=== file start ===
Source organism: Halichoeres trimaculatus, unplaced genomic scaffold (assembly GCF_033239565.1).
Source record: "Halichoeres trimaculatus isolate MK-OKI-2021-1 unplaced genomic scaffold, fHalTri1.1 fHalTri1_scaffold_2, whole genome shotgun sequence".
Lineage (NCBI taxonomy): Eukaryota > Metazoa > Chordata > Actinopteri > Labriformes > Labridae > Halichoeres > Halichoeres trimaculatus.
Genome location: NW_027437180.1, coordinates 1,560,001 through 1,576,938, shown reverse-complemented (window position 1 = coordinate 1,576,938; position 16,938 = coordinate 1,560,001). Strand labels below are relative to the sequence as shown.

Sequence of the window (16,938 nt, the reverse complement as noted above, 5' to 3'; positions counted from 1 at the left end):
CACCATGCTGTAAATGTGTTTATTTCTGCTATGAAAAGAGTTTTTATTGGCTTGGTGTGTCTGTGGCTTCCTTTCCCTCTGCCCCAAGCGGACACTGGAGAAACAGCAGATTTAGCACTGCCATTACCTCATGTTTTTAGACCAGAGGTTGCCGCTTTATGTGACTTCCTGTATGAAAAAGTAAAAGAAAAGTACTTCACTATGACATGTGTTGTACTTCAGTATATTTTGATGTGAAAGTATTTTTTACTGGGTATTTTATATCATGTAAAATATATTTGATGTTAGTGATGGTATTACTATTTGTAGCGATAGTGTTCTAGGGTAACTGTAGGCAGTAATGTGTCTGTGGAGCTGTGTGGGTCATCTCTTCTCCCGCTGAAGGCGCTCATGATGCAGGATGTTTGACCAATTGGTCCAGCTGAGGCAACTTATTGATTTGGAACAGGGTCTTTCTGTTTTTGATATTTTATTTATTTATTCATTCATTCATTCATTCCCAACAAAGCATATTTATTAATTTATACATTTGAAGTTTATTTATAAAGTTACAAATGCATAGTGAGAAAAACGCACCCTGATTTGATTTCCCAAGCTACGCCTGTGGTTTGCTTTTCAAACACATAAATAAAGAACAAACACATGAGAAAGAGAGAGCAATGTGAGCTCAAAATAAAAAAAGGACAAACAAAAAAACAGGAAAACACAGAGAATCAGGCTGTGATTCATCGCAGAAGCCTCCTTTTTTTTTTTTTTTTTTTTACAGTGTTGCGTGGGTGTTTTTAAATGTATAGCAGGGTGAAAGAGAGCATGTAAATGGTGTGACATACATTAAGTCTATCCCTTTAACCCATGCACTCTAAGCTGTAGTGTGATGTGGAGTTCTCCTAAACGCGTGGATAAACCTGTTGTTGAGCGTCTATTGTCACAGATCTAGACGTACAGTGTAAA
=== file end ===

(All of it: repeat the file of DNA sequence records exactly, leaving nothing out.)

Source organism: Halichoeres trimaculatus, unplaced genomic scaffold (assembly GCF_033239565.1).
Source record: "Halichoeres trimaculatus isolate MK-OKI-2021-1 unplaced genomic scaffold, fHalTri1.1 fHalTri1_scaffold_2, whole genome shotgun sequence".
Lineage (NCBI taxonomy): Eukaryota > Metazoa > Chordata > Actinopteri > Labriformes > Labridae > Halichoeres > Halichoeres trimaculatus.
Genome location: NW_027437180.1, coordinates 1,560,001 through 1,576,938, shown reverse-complemented (window position 1 = coordinate 1,576,938; position 16,938 = coordinate 1,560,001). Strand labels below are relative to the sequence as shown.

Sequence of the window (16,938 nt, the reverse complement as noted above, 5' to 3'; positions counted from 1 at the left end):
CACCATGCTGTAAATGTGTTTATTTCTGCTATGAAAAGAGTTTTTATTGGCTTGGTGTGTCTGTGGCTTCCTTTCCCTCTGCCCCAAGCGGACACTGGAGAAACAGCAGATTTAGCACTGCCATTACCTCATGTTTTTAGACCAGAGGTTGCCGCTTTATGTGACTTCCTGTATGAAAAAGTAAAAGAAAAGTACTTCACTATGACATGTGTTGTACTTCAGTATATTTTGATGTGAAAGTATTTTTTACTGGGTATTTTATATCATGTAAAATATATTTGATGTTAGTGATGGTATTACTATTTGTAGCGATAGTGTTCTAGGGTAACTGTAGGCAGTAATGTGTCTGTGGAGCTGTGTGGGTCATCTCTTCTCCCGCTGAAGGCGCTCATGATGCAGGATGTTTGACCAATTGGTCCAGCTGAGGCAACTTATTGATTTGGAACAGGGTCTTTCTGTTTTTGATATTTTATTTATTTATTCATTCATTCATTCATTCCCAACAAAGCATATTTATTAATTTATACATTTGAAGTTTATTTATAAAGTTACAAATGCATAGTGAGAAAAACGCACCCTGATTTGATTTCCCAAGCTACGCCTGTGGTTTGCTTTTCAAACACATAAATAAAGAACAAACACATGAGAAAGAGAGAGCAATGTGAGCTCAAAATAAAAAAAGGACAAACAAAAAAACAGGAAAACACAGAGAATCAGGCTGTGATTCATCGCAGAAGCCTCCTTTTTTTTTTTTTTTTTTTTACAGTGTTGCGTGGGTGTTTTTAAATGTATAGCAGGGTGAAAGAGAGCATGTAAATGGTGTGACATACATTAAGTCTATCCCTTTAACCCATGCACTCTAAGCTGTAGTGTGATGTGGAGTTCTCCTAAACGCGTGGATAAACCTGTTGTTGAGCGTCTATTGTCACAGATCTAGACGTACAGTGTAAA